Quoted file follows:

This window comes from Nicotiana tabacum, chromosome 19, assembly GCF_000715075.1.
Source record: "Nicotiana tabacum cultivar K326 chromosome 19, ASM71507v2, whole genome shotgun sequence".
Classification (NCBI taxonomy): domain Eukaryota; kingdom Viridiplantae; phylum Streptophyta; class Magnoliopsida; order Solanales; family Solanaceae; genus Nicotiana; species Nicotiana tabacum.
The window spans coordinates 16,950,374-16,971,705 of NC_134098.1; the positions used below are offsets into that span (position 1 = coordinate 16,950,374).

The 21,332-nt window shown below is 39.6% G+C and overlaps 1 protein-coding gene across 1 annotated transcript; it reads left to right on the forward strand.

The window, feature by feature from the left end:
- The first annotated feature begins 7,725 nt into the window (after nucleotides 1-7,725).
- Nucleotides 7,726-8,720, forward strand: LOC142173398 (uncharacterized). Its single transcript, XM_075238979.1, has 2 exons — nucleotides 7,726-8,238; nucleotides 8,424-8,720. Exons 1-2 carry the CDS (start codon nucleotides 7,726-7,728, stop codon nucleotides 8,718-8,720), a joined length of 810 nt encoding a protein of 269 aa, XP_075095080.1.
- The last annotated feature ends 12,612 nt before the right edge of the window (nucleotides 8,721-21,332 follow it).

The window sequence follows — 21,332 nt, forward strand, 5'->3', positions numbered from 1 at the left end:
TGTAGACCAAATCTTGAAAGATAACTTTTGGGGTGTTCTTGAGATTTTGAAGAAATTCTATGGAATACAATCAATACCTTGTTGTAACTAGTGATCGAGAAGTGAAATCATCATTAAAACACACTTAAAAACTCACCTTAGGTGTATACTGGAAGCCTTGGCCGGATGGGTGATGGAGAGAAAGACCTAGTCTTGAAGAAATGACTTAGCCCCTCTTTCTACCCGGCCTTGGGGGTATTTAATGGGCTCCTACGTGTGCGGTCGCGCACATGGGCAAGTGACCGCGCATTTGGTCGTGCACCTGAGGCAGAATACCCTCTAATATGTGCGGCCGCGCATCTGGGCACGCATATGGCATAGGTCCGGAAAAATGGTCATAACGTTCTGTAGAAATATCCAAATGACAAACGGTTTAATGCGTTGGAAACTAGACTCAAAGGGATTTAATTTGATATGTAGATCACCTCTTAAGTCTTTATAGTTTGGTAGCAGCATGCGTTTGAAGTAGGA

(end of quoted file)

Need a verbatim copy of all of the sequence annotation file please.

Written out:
This window comes from Nicotiana tabacum, chromosome 19, assembly GCF_000715075.1.
Source record: "Nicotiana tabacum cultivar K326 chromosome 19, ASM71507v2, whole genome shotgun sequence".
Classification (NCBI taxonomy): domain Eukaryota; kingdom Viridiplantae; phylum Streptophyta; class Magnoliopsida; order Solanales; family Solanaceae; genus Nicotiana; species Nicotiana tabacum.
The window spans coordinates 16,950,374-16,971,705 of NC_134098.1; the positions used below are offsets into that span (position 1 = coordinate 16,950,374).

The 21,332-nt window shown below is 39.6% G+C and overlaps 1 protein-coding gene across 1 annotated transcript; it reads left to right on the forward strand.

The window, feature by feature from the left end:
- The first annotated feature begins 7,725 nt into the window (after nucleotides 1-7,725).
- Nucleotides 7,726-8,720, forward strand: LOC142173398 (uncharacterized). Its single transcript, XM_075238979.1, has 2 exons — nucleotides 7,726-8,238; nucleotides 8,424-8,720. Exons 1-2 carry the CDS (start codon nucleotides 7,726-7,728, stop codon nucleotides 8,718-8,720), a joined length of 810 nt encoding a protein of 269 aa, XP_075095080.1.
- The last annotated feature ends 12,612 nt before the right edge of the window (nucleotides 8,721-21,332 follow it).

The window sequence follows — 21,332 nt, forward strand, 5'->3', positions numbered from 1 at the left end:
TGTAGACCAAATCTTGAAAGATAACTTTTGGGGTGTTCTTGAGATTTTGAAGAAATTCTATGGAATACAATCAATACCTTGTTGTAACTAGTGATCGAGAAGTGAAATCATCATTAAAACACACTTAAAAACTCACCTTAGGTGTATACTGGAAGCCTTGGCCGGATGGGTGATGGAGAGAAAGACCTAGTCTTGAAGAAATGACTTAGCCCCTCTTTCTACCCGGCCTTGGGGGTATTTAATGGGCTCCTACGTGTGCGGTCGCGCACATGGGCAAGTGACCGCGCATTTGGTCGTGCACCTGAGGCAGAATACCCTCTAATATGTGCGGCCGCGCATCTGGGCACGCATATGGCATAGGTCCGGAAAAATGGTCATAACGTTCTGTAGAAATATCCAAATGACAAACGGTTTAATGCGTTGGAAACTAGACTCAAAGGGATTTAATTTGATATGTAGATCACCTCTTAAGTCTTTATAGTTTGGTAGCAGCATGCGTTTGAAGTAGGA